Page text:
OCR Interpretation


The day book. (Chicago, Ill.) 1911-1917, March 30, 1915, NOON EDITION, Image 18

Image and text provided by University of Illinois at Urbana-Champaign Library, Urbana, IL

Persistent link: http://chroniclingamerica.loc.gov/lccn/sn83045487/1915-03-30/ed-1/seq-18/

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THE TRAITRESS
By Frank Filson
(Copyright by W. G. Chapman.)
"If we can hold out another twelve
month, we winrMiss Marston," said
John Clay, turning to his stenogra
pher. "You see, reports from all our
traveling men tell us that the super
' iority of the Clay filament has been
thoroughly demonstrated. The ques
tion is, can we manipulate our capital
to keep onmanufacturing, with Rea
& Co. threatening to sue for their
bill and the other creditors pressing
us?"
Miss Marston was silent. There was
a flush on her face as she bent over
her notebook.
She had come to John Clay ten
months before with the highest rec
ommendations. Tactful, quick, well
educated, and with a personality that
commanded recognition, she had
made herself indispensible to her em
ployer. The Clay company and Philip Mac
Intyre & Co. were rivals in the manu
facture of the new filament, an im
provement upon a patent recently
taken out by a bankrupt concern.
Owing to technicalities the improve
ment could not be patented. Clay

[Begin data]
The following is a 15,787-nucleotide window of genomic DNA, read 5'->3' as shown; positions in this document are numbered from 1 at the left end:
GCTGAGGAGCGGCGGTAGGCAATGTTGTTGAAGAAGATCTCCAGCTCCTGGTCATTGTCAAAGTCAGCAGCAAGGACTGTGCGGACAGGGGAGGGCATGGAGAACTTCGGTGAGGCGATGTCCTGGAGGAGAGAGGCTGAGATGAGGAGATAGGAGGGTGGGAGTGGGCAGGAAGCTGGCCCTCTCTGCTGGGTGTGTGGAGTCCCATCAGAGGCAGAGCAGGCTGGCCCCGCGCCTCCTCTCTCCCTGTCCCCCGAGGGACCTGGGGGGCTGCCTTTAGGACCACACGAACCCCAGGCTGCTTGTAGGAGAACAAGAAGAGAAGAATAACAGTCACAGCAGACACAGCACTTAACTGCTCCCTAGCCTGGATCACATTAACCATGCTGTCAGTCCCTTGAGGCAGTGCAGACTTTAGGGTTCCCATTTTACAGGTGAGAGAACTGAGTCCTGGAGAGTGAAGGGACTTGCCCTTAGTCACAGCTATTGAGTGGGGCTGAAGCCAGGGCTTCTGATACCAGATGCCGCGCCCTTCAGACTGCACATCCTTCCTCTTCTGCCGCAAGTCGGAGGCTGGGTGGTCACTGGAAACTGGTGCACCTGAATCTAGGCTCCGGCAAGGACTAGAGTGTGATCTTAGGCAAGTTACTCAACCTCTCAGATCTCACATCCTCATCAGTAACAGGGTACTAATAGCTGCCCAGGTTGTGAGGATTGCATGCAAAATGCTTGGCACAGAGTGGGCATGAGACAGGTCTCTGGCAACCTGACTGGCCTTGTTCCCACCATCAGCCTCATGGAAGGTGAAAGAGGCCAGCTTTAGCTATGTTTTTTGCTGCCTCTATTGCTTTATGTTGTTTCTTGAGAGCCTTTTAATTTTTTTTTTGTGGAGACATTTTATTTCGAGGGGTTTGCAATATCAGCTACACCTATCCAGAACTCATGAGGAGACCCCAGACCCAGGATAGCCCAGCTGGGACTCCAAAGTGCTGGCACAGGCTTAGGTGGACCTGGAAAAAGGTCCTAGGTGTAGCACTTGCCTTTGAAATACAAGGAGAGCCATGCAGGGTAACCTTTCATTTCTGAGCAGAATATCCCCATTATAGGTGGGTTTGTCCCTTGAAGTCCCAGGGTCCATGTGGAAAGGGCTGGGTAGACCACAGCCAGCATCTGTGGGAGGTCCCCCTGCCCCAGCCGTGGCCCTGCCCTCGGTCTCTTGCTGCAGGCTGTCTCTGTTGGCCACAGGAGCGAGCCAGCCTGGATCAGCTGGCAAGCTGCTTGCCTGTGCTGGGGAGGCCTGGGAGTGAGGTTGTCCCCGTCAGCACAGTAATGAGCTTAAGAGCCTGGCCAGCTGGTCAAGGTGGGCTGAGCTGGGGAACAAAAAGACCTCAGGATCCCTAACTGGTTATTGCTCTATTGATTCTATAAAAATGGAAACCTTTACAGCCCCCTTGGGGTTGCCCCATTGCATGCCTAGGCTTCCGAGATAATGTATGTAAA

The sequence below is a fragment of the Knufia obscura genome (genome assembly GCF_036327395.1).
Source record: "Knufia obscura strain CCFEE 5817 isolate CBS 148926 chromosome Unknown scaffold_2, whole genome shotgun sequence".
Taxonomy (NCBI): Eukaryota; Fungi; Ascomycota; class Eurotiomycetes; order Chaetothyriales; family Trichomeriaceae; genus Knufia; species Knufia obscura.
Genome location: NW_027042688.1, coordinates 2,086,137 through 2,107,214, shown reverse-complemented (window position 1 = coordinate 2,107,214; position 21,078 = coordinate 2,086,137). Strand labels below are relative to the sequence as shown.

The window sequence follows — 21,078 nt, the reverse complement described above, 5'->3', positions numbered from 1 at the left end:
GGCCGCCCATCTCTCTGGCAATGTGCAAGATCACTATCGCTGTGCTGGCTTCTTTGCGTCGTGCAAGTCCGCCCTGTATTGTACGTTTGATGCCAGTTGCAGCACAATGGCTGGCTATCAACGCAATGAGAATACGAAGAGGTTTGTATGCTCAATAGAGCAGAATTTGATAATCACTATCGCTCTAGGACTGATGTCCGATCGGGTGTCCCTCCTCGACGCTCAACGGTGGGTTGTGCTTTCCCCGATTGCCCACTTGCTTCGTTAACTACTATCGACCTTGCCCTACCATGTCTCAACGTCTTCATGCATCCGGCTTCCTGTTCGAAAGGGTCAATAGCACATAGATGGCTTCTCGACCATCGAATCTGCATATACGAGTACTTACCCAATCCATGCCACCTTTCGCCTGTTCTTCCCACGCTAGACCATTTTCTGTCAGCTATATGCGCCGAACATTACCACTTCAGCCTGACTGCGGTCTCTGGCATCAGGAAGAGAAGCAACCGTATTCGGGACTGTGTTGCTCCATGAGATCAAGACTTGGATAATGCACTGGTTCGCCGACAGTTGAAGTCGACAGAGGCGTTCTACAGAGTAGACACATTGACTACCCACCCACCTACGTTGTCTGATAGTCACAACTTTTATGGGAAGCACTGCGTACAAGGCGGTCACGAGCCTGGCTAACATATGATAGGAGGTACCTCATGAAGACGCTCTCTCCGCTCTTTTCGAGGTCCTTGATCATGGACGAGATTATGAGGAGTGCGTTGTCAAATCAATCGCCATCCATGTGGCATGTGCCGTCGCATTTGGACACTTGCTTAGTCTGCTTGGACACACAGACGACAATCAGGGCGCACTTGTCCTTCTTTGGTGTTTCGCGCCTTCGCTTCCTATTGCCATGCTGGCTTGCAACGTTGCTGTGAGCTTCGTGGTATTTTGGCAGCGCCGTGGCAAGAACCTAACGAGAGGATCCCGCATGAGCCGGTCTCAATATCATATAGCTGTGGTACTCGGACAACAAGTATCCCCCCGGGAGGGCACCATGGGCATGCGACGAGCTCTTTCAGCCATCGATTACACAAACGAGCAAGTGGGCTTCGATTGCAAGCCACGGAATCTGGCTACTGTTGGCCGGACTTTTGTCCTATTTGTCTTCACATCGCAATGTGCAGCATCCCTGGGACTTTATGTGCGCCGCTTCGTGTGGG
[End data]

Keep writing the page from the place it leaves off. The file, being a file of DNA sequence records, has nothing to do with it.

and Maclntyre had each put a prod
uct upon the market and it was a
fight to the death between them.
John Clay knew that his invention
was superior to his rivals'. But they
had money and he was at his wits'
ends for it If he could hold out he
would win. But his creditors were
pushing him hard.
At the worst he would have to sell
out to Maclntyre, accept the few
thousands that they would offer him
and go into retirement. The thought
of defeat was bitter to him. He was
straining every nerve. And what
harassed him in addition to his busi
ness troubles was the knowledge that
Maclntyre was dogging him with
spies. Only the week before he had
to dismiss his trusted foreman just
when the man was upon the point
of discovering the secret process.
Clay had to guard each part of the
manufacture with scrupulous care.
The final process, the carbonizing,
was in the hands of three men, who
received large wages and could be
trusted. But the sense of constant
espionage was the hardest thing that
Clay had to face.
"I don't know what I should do
without you, Miss Marston," he said
i f Blllilil'i
"1 Don't Know What I Should Do
Without You, Miss Marston."
to the girL "You have helped me
wonderfully. And it means a great
deal to me to. feel that if I were in
capacitated I could leave affairs in
your hands."
John Clay was a young man. He
was barely thirty and he knew that
upon this venture hung all the fu-.
ture. He saw himself a rich man if
he could weather the storms of the
coming year. The trouble was that
Maclntyre was not-without influence
in the banking world, and more than
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